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The Weight of the Social Economy

An International Perspective


Edited By CIRIEC, Marie J. Bouchard and Damien Rousselière

What is the weight of the social economy? How should we measure it? Throughout the world, cooperatives, non-profit and mutual benefit organizations, foundations and other social enterprises play an important role in job creation, social cohesion, social innovation, regional development and environmental protection. Observations tend to confirm the ability of the social economy to contribute to balancing economies, mainly by serving as an anti-cyclical force in the face of economic crises. However, many countries and regions lack statistical information about its weight, size and scope on their territory.
This book fills a gap in the literature about the social economy. It seeks to explain why it is important to have statistics on it, to understand how they are produced, and to project how the social economy might be better understood in the future. The book offers researchers and decision-makers an overview of the current state of knowledge on these topics.

This book is the result of the International Ciriec working group on "The Weight and Size of the Social Economy – International Perspectives for the Production of Statistics for the Social Economy" developed by the CIRIEC International Scientific Commission "Social and Cooperative Economy":

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The Construction of Social and Solidarity Economy Statistics in France. A Progressive Mobilization of Very Diverse Actors



Economist at Sciences Po Grenoble, France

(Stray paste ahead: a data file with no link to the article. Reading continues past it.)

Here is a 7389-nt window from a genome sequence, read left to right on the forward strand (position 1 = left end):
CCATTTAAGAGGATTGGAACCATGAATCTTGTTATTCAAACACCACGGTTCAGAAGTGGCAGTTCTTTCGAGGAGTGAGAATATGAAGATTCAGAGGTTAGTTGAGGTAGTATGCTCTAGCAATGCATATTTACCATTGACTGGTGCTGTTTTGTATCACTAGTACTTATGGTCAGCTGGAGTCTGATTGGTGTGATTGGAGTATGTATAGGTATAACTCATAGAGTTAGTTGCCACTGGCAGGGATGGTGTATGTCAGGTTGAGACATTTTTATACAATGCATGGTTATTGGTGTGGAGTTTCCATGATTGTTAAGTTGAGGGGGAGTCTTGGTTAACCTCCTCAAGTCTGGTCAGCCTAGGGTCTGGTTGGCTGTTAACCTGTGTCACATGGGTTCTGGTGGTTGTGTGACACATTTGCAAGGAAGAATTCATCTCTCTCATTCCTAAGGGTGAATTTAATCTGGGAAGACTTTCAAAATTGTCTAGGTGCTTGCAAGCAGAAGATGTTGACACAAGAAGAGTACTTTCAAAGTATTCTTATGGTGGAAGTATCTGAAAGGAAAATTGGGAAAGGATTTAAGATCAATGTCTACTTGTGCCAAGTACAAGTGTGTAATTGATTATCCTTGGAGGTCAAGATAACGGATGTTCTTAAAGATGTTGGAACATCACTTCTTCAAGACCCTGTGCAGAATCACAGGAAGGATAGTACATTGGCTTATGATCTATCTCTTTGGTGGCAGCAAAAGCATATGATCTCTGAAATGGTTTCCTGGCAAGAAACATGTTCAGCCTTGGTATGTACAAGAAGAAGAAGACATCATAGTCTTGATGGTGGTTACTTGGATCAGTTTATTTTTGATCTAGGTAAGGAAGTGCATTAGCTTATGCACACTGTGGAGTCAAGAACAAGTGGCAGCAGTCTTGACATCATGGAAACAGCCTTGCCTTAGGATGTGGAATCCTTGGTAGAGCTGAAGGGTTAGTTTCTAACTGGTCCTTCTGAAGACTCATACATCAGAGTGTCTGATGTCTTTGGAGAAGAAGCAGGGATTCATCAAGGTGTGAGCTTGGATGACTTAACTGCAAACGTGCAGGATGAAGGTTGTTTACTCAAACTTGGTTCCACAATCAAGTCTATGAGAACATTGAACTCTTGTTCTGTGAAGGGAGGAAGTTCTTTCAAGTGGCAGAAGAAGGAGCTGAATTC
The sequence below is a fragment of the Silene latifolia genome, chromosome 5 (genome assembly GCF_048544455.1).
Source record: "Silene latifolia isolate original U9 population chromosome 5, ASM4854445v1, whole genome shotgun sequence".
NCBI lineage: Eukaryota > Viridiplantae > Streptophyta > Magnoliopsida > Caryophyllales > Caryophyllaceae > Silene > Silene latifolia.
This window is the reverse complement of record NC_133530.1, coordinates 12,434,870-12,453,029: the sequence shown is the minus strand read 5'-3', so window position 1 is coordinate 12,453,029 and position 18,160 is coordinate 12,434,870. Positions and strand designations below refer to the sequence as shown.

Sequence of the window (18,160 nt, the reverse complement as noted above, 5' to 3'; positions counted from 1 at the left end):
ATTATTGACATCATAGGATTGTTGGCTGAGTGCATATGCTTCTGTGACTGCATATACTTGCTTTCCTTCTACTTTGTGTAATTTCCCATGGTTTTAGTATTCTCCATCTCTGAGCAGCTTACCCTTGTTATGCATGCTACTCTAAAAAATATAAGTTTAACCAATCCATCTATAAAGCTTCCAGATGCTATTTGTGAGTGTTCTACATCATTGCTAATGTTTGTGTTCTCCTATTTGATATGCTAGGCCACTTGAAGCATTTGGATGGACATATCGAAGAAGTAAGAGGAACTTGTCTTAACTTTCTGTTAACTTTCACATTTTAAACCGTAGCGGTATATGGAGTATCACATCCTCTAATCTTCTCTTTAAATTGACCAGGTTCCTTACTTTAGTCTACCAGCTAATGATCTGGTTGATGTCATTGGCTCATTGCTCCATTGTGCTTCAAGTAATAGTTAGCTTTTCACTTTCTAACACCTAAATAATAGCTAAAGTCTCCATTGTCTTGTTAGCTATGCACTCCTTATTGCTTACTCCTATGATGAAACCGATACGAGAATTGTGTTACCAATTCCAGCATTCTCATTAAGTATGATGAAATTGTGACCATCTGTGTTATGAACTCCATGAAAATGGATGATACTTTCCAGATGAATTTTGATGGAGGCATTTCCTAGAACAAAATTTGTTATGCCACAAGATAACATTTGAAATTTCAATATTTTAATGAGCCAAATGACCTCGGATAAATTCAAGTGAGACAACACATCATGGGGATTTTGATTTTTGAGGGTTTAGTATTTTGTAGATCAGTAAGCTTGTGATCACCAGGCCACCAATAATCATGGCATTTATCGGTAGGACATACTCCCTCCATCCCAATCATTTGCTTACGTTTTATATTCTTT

with contributions from


Former head of the Observatoire national de l’Économie Socialeet Solidaire, France


Project coordinator, Chambre Régionale de l’Économie Socialeet Solidaire Provence-Alpes-Côte d’Azur, France

Daniel RAULT

Former technical advisor, Délégation interministérielle à l’innovation,à l’expérimentation sociale et à l’économie sociale, France

The history of statistics on the social and solidarity economy (SSE) is, as with the history of general statistics in France (Desrosières, 2000), a social construction that reflects the mobilization as well as the representations and resistances of various social and institutional actors. SSE statistics in France took shape outside of an institutional environment with the recognition of the social economy by national actors and governments in the 1980s. Although INSEE1 is a key actor in this process, statistics on ← 161 | 162 → the SSE are still produced by multiple private actors. Moreover, despite a growing consensus on the weight of the SSE in the overall economy, even leading to the appointment of a Minister of the SSE and to the adoption of a legislation,2 and despite the fact that the figures and the longitudinal monitoring are taking shape, many questions remain regarding the scope, the categories and the indicators.

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